In June 2018, a new global history and geography exam will be administered based on the new framework, and in June 2019 a new US history and government exam will follow.

For science standards, a steering committee was formed in August 2014 and a public survey is currently being developed to gather feedback on a new set of science learning standards for grades pre-kindergarten to 12. Adoption of a five-year strategic plan is anticipated in 2016.

Gov. Andrew Cuomo has created a Common Core task force amid growing boycotts of standardized tests.

According to the governor’s website, the task force is a diverse and highly qualified group of education officials, teachers, parents and state representatives from across New York. The group will complete a review and deliver its final recommendations by the end of this year.

There are also changes to assessments, including a greater input from teachers in the test development process.

In grades three through eight, ELA tests will have fewer questions in 2015-2016. Computer based testing will also be field-tested.

Changes to APPR are also on the way.

A new education law requires districts to negotiate new annual professional performance review criteria by Nov. 15, unless the district applies for and receives a hardship waiver, which would extend its deadline.

Banzer said that Northport-East Northport has applied for and received its hardship waiver just last week. The waiver is for four months and a district can apply again for another extension, according to the presentation.

“Knowing from May to November, for many districts, to negotiate would be impossible or impractical to try,” Banzer said. “We bought ourselves some much needed time with this process.”

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Port Jefferson students had a 94 percent passing rate on the Common Core algebra Regents this year. Stock photo

Several dozen students will get better grades in algebra after Port Jefferson school officials agreed not to count their final exam scores.

For the 92 students who took algebra this past school year — some of them eighth-graders and some ninth-graders — and sat for the Common Core-aligned Algebra I Regents exam, those test results originally counted for 20 percent of their course grades, according to high school Principal Christine Austen. But the large majority of the kids saw their course grades, and thus their overall GPAs, drop after those test scores were considered.

It was just the second year that the new Algebra I Regents was administered, and Superintendent Ken Bossert said at the school board meeting Monday night the test was not aligned with the Common Core algebra materials and resources the state provided to schools. He said his teachers called the test “unfair,” “brutal” and “rigorous.”

Last year, when the new algebra Regents was administered for the first time, students were also permitted to take the old Integrated Algebra Regents, and use the higher of their two scores on their transcripts. But Bossert said that safety net was not in place this year.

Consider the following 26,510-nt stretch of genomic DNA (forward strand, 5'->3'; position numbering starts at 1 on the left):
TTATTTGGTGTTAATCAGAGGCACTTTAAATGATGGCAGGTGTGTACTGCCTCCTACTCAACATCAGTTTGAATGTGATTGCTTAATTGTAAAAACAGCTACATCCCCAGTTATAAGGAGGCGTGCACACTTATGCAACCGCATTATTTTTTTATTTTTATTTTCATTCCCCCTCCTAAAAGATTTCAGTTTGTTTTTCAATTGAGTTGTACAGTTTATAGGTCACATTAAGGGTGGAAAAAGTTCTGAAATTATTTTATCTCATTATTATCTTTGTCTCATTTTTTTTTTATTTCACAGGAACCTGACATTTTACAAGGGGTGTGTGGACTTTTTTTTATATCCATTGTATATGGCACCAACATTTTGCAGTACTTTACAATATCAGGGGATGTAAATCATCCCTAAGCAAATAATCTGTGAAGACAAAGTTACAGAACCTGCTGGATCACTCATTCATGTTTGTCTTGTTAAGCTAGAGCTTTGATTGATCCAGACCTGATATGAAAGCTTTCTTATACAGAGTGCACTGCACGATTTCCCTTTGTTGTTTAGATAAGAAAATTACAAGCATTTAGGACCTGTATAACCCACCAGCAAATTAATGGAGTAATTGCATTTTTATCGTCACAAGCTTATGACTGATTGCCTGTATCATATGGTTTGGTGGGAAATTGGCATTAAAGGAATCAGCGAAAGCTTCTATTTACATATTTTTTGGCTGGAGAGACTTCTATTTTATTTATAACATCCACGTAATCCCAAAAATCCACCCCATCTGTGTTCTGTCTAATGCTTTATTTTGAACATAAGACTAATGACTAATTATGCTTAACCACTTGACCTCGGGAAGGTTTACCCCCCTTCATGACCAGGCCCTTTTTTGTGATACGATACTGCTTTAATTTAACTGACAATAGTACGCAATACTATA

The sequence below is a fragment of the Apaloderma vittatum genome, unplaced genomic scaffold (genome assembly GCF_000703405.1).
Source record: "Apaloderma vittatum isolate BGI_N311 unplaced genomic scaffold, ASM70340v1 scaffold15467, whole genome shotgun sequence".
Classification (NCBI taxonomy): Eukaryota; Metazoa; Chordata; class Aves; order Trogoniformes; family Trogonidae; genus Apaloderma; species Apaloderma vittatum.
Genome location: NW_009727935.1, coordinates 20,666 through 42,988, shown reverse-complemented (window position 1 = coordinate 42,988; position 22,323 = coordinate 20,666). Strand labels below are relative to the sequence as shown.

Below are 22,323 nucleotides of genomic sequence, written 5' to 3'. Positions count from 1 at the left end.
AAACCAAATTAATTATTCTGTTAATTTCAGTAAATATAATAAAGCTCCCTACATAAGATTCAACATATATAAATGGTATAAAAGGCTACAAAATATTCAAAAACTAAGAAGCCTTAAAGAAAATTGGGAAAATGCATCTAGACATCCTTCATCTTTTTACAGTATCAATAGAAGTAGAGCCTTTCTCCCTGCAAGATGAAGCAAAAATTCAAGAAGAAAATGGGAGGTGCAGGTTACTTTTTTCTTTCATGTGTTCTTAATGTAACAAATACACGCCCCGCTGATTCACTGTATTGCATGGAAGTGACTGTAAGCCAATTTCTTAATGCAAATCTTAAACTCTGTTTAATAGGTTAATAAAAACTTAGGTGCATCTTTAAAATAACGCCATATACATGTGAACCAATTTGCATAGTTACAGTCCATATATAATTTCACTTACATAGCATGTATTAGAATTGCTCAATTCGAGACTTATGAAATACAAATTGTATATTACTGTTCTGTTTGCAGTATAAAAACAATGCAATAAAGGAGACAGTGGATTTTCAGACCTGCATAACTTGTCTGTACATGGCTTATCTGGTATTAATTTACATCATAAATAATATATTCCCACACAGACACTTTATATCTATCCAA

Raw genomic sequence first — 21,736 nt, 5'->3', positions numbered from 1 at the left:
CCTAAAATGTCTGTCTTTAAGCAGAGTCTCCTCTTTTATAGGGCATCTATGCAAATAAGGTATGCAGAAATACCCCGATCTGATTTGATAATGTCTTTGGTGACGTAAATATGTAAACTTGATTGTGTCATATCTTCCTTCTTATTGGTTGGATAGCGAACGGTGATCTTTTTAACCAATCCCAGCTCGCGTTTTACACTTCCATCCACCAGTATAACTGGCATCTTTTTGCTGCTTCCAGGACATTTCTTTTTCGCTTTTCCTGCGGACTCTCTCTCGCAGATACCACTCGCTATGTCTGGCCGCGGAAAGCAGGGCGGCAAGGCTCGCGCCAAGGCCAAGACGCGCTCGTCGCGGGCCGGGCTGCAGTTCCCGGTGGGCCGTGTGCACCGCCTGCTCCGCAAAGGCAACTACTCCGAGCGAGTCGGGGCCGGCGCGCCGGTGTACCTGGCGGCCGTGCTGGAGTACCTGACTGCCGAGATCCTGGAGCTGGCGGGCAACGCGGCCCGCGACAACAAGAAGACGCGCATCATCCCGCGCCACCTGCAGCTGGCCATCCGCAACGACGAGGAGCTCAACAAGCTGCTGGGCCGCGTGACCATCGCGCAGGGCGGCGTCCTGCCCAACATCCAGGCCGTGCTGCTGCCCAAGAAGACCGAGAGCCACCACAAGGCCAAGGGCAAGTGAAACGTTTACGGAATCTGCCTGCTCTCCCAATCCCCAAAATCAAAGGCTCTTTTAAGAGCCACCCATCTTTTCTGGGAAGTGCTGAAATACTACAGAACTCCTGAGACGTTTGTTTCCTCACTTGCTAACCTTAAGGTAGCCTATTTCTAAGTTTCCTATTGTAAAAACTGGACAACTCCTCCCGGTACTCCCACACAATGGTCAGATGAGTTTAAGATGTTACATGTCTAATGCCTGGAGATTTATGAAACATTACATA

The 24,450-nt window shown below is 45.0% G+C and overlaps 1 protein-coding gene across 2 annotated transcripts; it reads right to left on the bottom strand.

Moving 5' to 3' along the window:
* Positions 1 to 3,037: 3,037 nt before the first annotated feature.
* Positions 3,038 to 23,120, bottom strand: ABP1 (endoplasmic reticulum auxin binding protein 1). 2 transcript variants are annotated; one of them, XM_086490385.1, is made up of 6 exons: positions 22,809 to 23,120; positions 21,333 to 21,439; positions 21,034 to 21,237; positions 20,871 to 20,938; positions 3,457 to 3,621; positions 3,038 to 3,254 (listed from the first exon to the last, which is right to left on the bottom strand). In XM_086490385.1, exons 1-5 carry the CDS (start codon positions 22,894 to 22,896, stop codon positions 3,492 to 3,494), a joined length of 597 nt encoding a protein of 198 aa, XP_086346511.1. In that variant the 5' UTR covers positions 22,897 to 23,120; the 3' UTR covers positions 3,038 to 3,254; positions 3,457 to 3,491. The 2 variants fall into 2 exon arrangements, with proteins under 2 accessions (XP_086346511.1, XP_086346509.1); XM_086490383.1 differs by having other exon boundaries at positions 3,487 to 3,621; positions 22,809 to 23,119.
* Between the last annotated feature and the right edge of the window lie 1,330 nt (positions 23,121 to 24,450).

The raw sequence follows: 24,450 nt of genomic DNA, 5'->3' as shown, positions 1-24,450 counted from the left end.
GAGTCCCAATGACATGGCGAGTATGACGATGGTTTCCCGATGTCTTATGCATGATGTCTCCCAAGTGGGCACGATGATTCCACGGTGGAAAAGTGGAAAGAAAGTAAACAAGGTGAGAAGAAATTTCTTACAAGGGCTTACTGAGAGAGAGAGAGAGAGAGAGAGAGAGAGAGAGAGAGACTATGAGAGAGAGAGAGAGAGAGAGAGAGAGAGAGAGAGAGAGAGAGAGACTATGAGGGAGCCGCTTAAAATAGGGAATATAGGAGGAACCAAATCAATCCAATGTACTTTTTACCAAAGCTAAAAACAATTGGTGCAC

There has been some controversy in Long Island schools over whether districts were allowed to administer the Integrated Algebra test again this year, and let students use the higher of their two scores — some did and some did not. Port Jefferson was one of the districts that did not, and Bossert cited differing interpretations of a state memo to explain the discrepancy.

The memo from the New York State Education Department, dated December 2014, says if students began algebra instruction before September 2014, school districts could choose to administer both tests to those specific kids. Eighth-graders who took the Algebra I Regents this June, for example, would have had to begin algebra instruction in seventh grade in order to qualify.

The memo states the June 2015 exam period was the last time the Integrated Algebra Regents would be administered, ruling out that backup exam for future algebra students.

While Bossert spoke against students in other school districts receiving what he called “an unfair advantage” on their Regents scores, he said Port Jefferson could take some action at least on the local level — recalculating algebra course grades so the Regents exam results did not negatively impact students.

“I believe it’s the right thing to do,” the superintendent said.

Most of the difference in Regents scores between Common Core algebra and Integrated Algebra was in the number of students testing at mastery levels, scoring at least 85 percent.

According to a presentation at Monday’s meeting by Maureen Hull, Port Jefferson’s executive director for curriculum and instruction, 94 percent of Port Jefferson’s test-takers passed the Common Core algebra Regents this year, but only 19 percent scored at the mastery level. In 2014, the first year the new test was administered, those numbers were 90 percent passing and 16 percent mastery — significantly higher than the numbers statewide. But the kids did better on the Integrated Algebra exam that year, with a 95 percent passing rate and a 47 percent mastery rate.

Bossert called the struggle with mastery levels — while other school districts have students who are failing and cannot graduate — “a good problem to have.” But in light of exam difficulty and the discrepancy in how tests were administered, he suggested the district should not count the 2014-15 algebra students’ Regents scores toward their final grades as a “one-time solution,” and in the future reevaluate how final exams should factor into student grades. The board of education unanimously supported the idea.

Austen explained in an interview after the meeting that for the 80 students whose algebra grades dropped due to their Regents scores, school officials would remove the scores from their course grades and recalculate both their final grades and their GPAs.

There were also five students whose saw their grades boosted by their Regents scores and seven who saw no change, Austen said, and those students’ grades will not be touched.